It was 7:10 in the morning when I returned to my room from a nice and warm shower. I noticed that I had just received a missed call. It must be the driver, I thought. But then I thought he said yesterday that he would pick me up at 7:40. I was going to have a minor procedure at a clinic in another town. The clinic provided pick and drop service.
I called back right way. “Hello, Muhammad! I am here,” an ultra-masculine voice in a seemingly thick Arabic accent on the other end spoke.
“Hi, Thank you, but I thought you were going to pick me up at 7:40. But it is ok. Please give me five minutes to put some clothes on. I will be there shortly.” I spoke at once without giving him a chance to say something back.
“Ok, no problem. Take your time,” he sounded a bit frustrated, or maybe it was how I felt because it is in my nature to be overly apologetic even when I don’t have to be. Anyways, I put on clothes and my overcoat and went out.
“Good morning,” I smiled as I got in the car. He did not look at me and I don’t remember what he said in response. I apologized once again but told him that we had agreed on 7:40 last night. “It was not me who called you last night but someone else from the clinic,” he said.
“Oh! Ok. I did not know that. I am sorry for the misunderstanding.” At that moment, I also realized why this man sounded different on the phone from the one the night before.
As the car moved, I settled in my seat in the back. The apologetic self in me again felt it might be disrespectful to sit in the back because, in Pakistan, where I am from, it is culturally rude to sit in the back of the car when a stranger drives. Normally, only government dignitaries with exception of course, who treat their drivers as servants tend to sit in the back.
Then I thought it is ok. In this culture, people don’t care. A little while later, I asked him where he was from. I regretted the question right away because I don’t like it when a stranger asks me the same rather soon in a conversation.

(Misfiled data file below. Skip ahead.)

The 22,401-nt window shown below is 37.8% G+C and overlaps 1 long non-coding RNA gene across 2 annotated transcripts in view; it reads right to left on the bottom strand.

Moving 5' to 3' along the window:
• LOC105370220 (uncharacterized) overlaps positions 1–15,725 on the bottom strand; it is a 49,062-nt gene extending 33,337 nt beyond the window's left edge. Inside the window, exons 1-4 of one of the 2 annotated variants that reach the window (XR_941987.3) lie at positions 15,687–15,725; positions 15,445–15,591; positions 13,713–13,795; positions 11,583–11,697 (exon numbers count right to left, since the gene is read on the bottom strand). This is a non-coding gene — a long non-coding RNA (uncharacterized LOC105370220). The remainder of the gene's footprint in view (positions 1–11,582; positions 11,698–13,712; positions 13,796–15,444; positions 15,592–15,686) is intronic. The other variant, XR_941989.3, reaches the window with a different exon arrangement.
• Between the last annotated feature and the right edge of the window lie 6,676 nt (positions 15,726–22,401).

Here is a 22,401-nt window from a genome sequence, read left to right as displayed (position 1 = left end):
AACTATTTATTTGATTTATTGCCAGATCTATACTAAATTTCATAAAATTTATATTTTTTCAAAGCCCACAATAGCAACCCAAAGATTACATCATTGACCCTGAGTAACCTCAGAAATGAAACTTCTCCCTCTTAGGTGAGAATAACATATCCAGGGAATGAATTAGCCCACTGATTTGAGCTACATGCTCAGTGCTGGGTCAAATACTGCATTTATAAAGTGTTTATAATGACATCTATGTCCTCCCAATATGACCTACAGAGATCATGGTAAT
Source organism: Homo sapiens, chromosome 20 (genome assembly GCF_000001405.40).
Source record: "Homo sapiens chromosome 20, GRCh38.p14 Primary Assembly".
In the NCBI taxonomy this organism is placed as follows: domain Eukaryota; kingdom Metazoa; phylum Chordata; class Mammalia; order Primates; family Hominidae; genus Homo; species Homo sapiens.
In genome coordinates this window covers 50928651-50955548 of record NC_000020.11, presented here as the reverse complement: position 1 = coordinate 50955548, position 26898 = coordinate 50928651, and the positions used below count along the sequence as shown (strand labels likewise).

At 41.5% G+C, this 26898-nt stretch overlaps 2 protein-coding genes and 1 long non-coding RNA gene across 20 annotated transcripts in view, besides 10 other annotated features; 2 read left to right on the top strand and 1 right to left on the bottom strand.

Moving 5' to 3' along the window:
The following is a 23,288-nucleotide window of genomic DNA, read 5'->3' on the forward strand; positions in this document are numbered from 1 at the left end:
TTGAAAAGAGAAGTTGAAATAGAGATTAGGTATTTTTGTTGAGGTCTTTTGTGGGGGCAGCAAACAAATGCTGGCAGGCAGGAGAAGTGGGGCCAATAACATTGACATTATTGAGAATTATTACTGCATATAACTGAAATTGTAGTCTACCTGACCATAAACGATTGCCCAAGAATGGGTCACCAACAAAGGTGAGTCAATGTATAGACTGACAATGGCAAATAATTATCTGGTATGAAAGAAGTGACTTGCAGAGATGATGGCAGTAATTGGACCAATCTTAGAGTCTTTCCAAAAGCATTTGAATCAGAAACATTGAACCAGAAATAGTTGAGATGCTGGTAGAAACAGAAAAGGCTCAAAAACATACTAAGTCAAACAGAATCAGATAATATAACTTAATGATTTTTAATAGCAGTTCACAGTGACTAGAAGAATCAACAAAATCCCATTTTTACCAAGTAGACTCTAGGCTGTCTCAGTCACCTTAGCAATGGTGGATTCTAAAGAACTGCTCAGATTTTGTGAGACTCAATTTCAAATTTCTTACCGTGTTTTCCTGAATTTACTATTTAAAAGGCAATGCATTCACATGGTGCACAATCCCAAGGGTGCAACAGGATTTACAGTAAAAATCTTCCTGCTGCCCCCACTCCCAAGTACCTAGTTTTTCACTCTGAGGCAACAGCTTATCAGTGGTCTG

He said he is from Turkey and had come to the States some twenty years ago. When I heard “Turkey,” I wanted to talk to him more because there is something about Turkey that fascinates me.
I don’t know exactly what it is but I am enthralled when I meet Turks. I had Turkish classmates in Government College University Lahore, Pakistan, twelve years ago. I had come from a small city in Balochistan to Punjab’s metropolis Lahore. Meeting them there and talking to them in English was my first experience with foreigners.
These guys seemed wealthy as one could tell from their clothes and lifestyle in Lahore. I could hardly afford a meal in the cafeteria while they used to eat wings at KFC and other fancy places. They said they were Muslims and yet they had girlfriends back in Turkey. This did not make sense to me but I was enthused.
For someone like me who had grown up in a traditional household in a small village, all this was fascinating. Having a girlfriend, talking about her openly and showing her pictures to friends was just mind-boggling. I could not believe how something like this was possible in a Muslim country.
But, when Zeynep, my 6o-year old driver said, he was from Turkey, I had a different thing in mind about his country to share with him and possibly know his views. Twelve years later, my fascination about Turkey was not about how can a Muslim man in an Islamic country have a girlfriend, but about something serious —the oppression of Kurds.